Our study demonstrates that breast cancer survivors have a high rate of sexual inactivity (58.7%) and sexual satisfaction (43.8%), which is consistent with previous research reports [13, 25, 26]. We found that despite the prevalence of sexual health problems, there were differences in the variables affecting sexual inactivity and satisfaction.
Sexual dissatisfaction and sexual inactivity after a breast cancer diagnosis are a common phenomenon that is undertreated, especially in breast cancer survivors. Through a cohort study, Wettergren et al. has shown that body image, anxiety, and depression were associated with sexual dissatisfaction and have lasting effects on it . Karin et al. suggested that treatment-induced symptoms, depression, and age were predictors of sexual problems . Through a qualitative study, Maryam et al. indicated that adverse sexual function (vaginal dryness or pain, changes in sexual desire, and decreased sexual arousal) leads to decreased sexual satisfaction among survivors . Jennifer et al. concluded that a quarter of couples are not having sex because they are uninterested in it (78%) and too tired (44%) . In the present study, in addition to the previous findings from other scholars, we found that misguided sexual thinking was strongly associated with sexual inactivity. Meanwhile, body image, psychology, and lack of sexual information from health care providers were more significant for sexual dissatisfaction. We also identified that the sexual demands of the partner led to increased sexual dissatisfaction among the survivors.
The impact of changes in mental and body image and intimacy on sexual dissatisfaction in breast cancer survivors after treatment has received attention, but misinformation about sex has been ignored. In our study, a particularly important finding is that sexual inactivity is associated with misleading sexual thinking. We investigated misconceptions about sexual activity to cancer recovery, recurrence, metastasis, and stimulating estrogen growth. Nearly half of the participants reported that they believed sexual activity can affect their recovery from the disease (49.8%), causes cancer recurrence or metastasis (41.6%), and may alter estrogen levels and stimulate tumor growth (48.9%). However, sexuality is not a taboo for breast cancer survivors, and no research revealed that sexual activity was related to breast cancer recurrence and metastasis. Changing this misleading thinking of cancer patients needs essential education to the patients and their partners.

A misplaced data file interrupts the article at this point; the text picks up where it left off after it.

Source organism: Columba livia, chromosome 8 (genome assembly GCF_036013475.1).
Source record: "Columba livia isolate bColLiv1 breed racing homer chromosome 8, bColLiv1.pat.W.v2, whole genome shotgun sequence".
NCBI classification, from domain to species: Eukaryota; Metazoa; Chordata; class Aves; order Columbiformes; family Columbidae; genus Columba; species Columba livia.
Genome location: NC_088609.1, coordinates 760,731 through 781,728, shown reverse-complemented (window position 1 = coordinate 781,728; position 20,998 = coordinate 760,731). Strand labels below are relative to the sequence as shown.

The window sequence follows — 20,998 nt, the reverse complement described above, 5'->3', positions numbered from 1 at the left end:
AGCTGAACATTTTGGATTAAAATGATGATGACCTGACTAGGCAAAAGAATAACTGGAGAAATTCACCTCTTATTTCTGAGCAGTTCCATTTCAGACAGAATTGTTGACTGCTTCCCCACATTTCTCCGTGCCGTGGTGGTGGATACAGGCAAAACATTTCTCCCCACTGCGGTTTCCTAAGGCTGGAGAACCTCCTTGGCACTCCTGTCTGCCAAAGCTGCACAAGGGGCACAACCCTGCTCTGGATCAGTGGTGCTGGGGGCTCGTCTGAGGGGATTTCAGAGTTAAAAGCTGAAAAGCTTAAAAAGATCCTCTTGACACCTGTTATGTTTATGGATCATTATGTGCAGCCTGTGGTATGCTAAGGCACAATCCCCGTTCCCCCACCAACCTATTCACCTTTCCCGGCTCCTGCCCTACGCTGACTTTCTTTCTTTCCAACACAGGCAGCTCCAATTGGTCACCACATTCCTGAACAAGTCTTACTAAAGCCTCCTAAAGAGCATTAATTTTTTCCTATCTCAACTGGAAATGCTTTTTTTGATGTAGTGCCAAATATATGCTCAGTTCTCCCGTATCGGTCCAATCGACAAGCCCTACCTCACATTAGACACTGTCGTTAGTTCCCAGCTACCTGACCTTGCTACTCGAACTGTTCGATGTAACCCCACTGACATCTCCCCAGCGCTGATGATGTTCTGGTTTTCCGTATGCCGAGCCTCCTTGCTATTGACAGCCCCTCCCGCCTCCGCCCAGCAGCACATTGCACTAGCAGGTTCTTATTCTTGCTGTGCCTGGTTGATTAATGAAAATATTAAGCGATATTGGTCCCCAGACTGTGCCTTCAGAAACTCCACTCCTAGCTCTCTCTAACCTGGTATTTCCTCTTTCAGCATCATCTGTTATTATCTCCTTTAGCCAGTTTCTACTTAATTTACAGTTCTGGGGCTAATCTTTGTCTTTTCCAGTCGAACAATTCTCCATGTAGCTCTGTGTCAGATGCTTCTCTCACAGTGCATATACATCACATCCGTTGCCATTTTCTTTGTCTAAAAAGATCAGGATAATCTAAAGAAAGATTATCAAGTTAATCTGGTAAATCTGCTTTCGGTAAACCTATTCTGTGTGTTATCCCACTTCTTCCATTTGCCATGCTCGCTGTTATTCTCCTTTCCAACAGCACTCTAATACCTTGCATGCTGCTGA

Although guidelines for sexual health care for cancer survivors clearly suggest that sexual health resources should be conducive to sexual health [3, 28]. In our study, most participants were not provided with therapeutic sexual aids or any other sexual health resources (89.3%). Similar results were found in a study by Sharon et al., which surveyed 25 comprehensive cancer centers affiliated with both the National Cancer Institute and the National Comprehensive Care Network. They identified that 72% of hospitals did not provide therapeutic sexual aids or any other sexual health resources. Nowadays, health care providers in China pay less concerned about sexual function when treating breast cancer . In our study, the majority of survivors expected health care workers to ask about sexual health regularly (66.0 %). In the present study, our participants reported a higher degree of embarrassment around provider discussions (86.1%), which is contrary to the finding (12.0% )of Chapman et al. . This difference may be caused by the taboo on sex in Chinese culture. This disparity should be further explored and taboos in communication between patients and healthcare providers improved.
Partnered sexual activity was strongly associated with the recovery of sexual function in patients with breast cancer after treatment [6, 32]. Partners' initiation of sex predicted a positive trend in the sexual health of breast cancer patients[33, 34]. Similarly, intimate partners can buffer patients’ cancer-related stress and promoting positive sexual relationships. In the present study, sexual dissatisfaction increases as partner-requested sexual demand. One possible explanation is that problems that don't improve during breast cancer treatment, such as sexual discomfort, anxiety, depression, and self-image issues, all negatively affect a couple's sexual satisfaction . Another possible explanation is that simply dealing with a patient's sexual relationship with an intimate partner may not improve the sexual problems of breast cancer survivors [33, 34].
There were a few predictive demographic variables of note in our study, particularly related to residence and education level. Those with higher levels of education and living in cities reported more sexual dissatisfaction than those with lower levels of education and living in the countryside. This disparity should be explored further because it might suggest that patients with lower levels of education are at even higher risk for neglect of discussion and treatment of sexual dysfunction.
In practice, there is a lack of health care in cancer management in China . According to our findings, the professional sexual education and consultation should be an effective therapy to improve the sexual knowledge of breast cancer survivors. In addition, the impact of the partner's proactive needs on sexual satisfaction also needs to be taken into account when developing couples' therapy together.
To our best knowledge, the present study is the first cross sectional study to explore the possible factors associated with sexual inactivity and sexual dissatisfaction. As an instinct problem of the observational study, there were unrealized confounders which may decrease the evidence quality of our findings. Future high-quality longitudinal studies are needed to confirm our findings.